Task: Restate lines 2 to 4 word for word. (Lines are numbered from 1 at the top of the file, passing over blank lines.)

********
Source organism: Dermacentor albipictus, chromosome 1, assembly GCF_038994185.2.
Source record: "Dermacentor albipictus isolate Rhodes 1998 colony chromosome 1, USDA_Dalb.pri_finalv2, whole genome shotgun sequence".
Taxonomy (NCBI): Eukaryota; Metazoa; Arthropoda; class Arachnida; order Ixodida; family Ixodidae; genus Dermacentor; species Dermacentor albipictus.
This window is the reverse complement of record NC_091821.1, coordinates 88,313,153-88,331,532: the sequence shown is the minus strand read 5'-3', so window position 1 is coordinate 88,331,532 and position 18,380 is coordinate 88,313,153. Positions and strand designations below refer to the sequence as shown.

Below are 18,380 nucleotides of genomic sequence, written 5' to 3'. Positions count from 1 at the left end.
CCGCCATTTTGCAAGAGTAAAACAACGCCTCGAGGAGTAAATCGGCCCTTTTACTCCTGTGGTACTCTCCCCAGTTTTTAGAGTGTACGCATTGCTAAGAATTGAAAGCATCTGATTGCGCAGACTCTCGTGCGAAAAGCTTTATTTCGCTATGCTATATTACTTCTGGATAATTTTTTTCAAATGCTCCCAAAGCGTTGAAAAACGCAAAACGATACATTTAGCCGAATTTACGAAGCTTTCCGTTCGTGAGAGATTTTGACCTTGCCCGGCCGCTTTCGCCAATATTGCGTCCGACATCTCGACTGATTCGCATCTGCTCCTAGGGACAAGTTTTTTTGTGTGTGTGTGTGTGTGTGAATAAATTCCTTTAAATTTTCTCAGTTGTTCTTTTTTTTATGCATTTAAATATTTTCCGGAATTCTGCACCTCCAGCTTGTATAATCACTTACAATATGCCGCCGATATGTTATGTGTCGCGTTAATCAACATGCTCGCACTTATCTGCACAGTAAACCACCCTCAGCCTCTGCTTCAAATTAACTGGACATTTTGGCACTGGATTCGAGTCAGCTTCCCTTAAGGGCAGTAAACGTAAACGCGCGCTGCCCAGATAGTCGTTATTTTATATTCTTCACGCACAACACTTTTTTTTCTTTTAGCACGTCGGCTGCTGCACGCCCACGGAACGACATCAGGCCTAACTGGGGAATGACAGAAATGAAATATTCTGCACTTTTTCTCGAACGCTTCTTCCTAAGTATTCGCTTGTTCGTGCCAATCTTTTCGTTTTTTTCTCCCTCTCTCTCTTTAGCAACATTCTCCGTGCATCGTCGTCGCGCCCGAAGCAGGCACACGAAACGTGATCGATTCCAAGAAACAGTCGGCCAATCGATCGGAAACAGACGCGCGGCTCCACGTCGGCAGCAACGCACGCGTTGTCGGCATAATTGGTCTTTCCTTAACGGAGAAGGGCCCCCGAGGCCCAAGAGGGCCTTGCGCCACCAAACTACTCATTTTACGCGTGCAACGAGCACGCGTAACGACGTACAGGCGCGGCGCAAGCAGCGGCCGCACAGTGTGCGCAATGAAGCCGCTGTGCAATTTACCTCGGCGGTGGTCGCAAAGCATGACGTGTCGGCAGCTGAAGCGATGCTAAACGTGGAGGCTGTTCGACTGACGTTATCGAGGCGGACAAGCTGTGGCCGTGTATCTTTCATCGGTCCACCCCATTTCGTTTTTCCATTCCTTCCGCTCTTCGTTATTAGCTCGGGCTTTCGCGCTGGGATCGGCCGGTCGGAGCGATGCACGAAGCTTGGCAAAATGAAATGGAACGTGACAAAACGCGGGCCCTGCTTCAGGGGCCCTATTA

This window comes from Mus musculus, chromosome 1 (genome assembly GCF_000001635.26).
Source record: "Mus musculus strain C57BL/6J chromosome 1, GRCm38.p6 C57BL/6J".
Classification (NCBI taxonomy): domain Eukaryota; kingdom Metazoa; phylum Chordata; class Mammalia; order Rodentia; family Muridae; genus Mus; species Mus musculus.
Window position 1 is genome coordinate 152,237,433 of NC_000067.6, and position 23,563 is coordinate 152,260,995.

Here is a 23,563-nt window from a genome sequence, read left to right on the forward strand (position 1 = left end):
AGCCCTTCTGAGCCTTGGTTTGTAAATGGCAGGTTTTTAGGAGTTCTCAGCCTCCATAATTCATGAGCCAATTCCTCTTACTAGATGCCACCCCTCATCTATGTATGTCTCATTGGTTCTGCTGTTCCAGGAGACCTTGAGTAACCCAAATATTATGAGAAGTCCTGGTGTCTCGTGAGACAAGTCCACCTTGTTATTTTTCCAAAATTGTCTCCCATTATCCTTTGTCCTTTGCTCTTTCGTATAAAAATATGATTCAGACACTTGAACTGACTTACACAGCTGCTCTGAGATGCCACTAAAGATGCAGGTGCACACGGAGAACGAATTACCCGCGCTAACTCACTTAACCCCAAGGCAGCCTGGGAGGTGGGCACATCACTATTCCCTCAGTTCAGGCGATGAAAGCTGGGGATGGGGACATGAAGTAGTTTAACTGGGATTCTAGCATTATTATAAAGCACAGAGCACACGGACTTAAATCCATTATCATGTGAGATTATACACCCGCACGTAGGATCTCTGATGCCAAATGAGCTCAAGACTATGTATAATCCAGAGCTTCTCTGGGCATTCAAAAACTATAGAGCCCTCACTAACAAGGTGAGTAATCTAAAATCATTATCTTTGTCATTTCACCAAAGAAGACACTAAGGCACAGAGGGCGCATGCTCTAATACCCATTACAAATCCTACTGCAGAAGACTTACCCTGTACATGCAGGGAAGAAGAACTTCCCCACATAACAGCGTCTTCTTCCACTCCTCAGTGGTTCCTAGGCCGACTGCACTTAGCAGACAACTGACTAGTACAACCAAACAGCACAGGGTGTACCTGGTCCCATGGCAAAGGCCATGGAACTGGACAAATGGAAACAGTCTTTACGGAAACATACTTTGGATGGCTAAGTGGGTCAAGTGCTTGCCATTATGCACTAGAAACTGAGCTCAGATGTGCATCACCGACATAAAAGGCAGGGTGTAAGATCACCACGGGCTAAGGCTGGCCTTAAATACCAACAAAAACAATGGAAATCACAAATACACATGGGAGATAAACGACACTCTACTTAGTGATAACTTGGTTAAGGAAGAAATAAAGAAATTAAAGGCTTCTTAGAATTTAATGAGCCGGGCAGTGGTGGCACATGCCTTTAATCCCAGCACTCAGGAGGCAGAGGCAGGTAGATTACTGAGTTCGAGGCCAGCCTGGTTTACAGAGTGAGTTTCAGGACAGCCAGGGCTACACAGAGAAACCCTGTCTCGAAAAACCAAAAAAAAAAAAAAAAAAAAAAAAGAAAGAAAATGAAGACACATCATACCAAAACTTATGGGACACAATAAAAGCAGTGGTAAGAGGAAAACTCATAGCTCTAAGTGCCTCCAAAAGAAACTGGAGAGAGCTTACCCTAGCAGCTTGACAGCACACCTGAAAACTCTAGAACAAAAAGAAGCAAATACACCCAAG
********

Source record: "Dermacentor albipictus isolate Rhodes 1998 colony chromosome 1, USDA_Dalb.pri_finalv2, whole genome shotgun sequence".
Taxonomy (NCBI): Eukaryota; Metazoa; Arthropoda; class Arachnida; order Ixodida; family Ixodidae; genus Dermacentor; species Dermacentor albipictus.
This window is the reverse complement of record NC_091821.1, coordinates 88,313,153-88,331,532: the sequence shown is the minus strand read 5'-3', so window position 1 is coordinate 88,331,532 and position 18,380 is coordinate 88,313,153. Positions and strand designations below refer to the sequence as shown.